Both. Certainly, as I mentioned above, I put humor into these novels intentionally. In my earlier books, which were not so overtly spiritual, there wasn’t nearly as much humor. I like humor in real life, too, though I can’t honestly say I always see the funny side of world events. Some things are sad, or awful, or painful, but in most lives there are these windows of time in which you can laugh, and it seems like a good idea to take advantage of those opportunities when they come along.
It is apparent in this novel, as in your previous one, Golfing with God, and your newest, American Savior, that you feel that organized religion in America, if it has not become corrupt, has at least lost its way. Why do you feel this way?
I want to qualify that. For a lot of people, millions of people, organized religion is a wonderful thing and an important part of their lives. I understand that and respect it, in part because I grew up among people who felt that religion gave their life a good structure. But I also know a large number of people— good, caring, sensitive, compassionate people—for whom organized religion just does not work. The ideas are stale, the language is stale, the rituals do nothing for them and do not seem connected to their everyday lives. What really bothers me, and what I went after in American Savior, is when religion, instead of being something that a person uses to become more loving and considerate, turns into something people use to justify their own hatred or close-mindedness. That tendency has been part of human psychology for thousands of years, but the form it takes here, now, is abhorrent to me.
In this novel, your main characters, Otto Ringling and Volya Rinpoche, both men with strong personalities and distinctly different temperaments, embark on a road trip to Middle America, each undertaking his own journey of discovery. Which did you come up with first, the idea of writing a novel about the clash of beliefs or of writing a story that played out over a road trip?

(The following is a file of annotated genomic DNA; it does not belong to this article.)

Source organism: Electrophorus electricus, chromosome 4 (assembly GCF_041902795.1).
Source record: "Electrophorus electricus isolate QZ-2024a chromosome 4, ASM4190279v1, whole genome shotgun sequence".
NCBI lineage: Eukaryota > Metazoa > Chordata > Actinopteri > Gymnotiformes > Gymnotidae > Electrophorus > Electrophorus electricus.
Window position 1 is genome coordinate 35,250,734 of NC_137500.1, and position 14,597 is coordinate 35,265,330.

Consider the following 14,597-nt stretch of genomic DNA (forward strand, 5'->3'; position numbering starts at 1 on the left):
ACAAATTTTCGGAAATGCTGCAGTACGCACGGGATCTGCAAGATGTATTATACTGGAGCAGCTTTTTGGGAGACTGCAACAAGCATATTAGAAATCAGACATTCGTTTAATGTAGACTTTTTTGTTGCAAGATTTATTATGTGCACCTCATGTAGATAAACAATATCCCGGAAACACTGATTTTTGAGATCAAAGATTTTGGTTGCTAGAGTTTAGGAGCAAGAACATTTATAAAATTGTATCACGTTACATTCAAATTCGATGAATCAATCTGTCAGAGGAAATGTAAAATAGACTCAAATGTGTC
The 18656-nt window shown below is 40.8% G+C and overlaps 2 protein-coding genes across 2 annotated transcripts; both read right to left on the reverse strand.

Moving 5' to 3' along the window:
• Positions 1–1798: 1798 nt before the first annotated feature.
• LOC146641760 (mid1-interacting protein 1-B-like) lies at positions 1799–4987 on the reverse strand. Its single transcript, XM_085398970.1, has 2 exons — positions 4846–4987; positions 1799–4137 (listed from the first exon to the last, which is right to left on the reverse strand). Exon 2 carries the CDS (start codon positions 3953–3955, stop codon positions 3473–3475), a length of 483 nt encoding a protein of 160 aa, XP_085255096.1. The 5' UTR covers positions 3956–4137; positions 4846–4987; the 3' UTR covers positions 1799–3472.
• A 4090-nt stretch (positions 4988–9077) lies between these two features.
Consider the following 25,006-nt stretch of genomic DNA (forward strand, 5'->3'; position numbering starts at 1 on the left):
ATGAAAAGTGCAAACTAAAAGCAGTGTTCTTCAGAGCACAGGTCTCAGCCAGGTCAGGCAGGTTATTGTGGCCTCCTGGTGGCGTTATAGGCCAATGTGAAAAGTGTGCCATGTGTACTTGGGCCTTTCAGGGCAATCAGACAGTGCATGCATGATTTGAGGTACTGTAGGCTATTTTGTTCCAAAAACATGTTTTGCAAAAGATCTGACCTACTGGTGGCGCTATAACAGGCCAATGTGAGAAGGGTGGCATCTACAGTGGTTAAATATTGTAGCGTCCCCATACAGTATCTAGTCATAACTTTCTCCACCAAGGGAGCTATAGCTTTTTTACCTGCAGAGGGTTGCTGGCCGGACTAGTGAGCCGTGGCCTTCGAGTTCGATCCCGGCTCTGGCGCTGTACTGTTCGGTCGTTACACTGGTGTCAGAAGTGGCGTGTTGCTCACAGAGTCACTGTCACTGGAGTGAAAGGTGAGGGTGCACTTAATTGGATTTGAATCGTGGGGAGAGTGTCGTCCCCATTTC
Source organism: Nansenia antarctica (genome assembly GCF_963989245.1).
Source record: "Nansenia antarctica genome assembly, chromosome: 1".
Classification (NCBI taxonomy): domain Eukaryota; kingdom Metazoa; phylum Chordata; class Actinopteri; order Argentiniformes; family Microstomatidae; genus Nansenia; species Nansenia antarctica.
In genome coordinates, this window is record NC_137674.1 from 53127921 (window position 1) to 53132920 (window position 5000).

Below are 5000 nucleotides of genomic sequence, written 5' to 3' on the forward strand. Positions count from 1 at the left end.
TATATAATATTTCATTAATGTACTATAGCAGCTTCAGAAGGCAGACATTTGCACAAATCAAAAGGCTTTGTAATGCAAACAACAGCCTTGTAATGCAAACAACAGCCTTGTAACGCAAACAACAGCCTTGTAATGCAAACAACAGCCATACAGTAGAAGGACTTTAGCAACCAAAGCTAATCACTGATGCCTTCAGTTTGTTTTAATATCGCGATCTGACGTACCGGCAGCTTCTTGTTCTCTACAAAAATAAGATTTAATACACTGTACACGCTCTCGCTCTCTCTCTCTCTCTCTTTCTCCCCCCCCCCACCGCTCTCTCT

The road trip. I had always wanted to see North Dakota, always pictured it as this mostly empty, beautiful, stark, striking place that was in some odd way spiritual. I like the idea of adventures, or road trips, voyages, expeditions. I am not capable of climbing Everest, so this seemed like something I could enjoy doing, and that would be a nice canvas on which to paint a story with some ideas in it. I made the first half of the trip alone, then went home, waited for school to get out, and made the second leg—Chicago to North Dakota—with my wife and daughters. I think we were all surprised at how much we liked North Dakota.
One gets the impression at the end of the novel that Otto Ringling has been deeply affected by the things he has learned during his journey back home. Please project a year or so ahead in his life and tell us where he is and just how he has changed.
I might write that story in a sequel some day, who knows? I guess his life would still have its same exterior shape. He is a family man, loves his wife and kids, and likes his job. He is not about to throw all that away and go live on the old farm. I picture him as having a meditation practice, as paying attention to things he used to ignore. I think he’d make two or three trips a year out to spend time with Rinpoche and get his spiritual counseling. He might eat just a bit less, or a bit more thoughtfully. He might be a notch less cynical. He’ll be a good uncle to Cecelia and Rinpoche’s child.
How do your characters make themselves known to you? Where do you find your inspiration?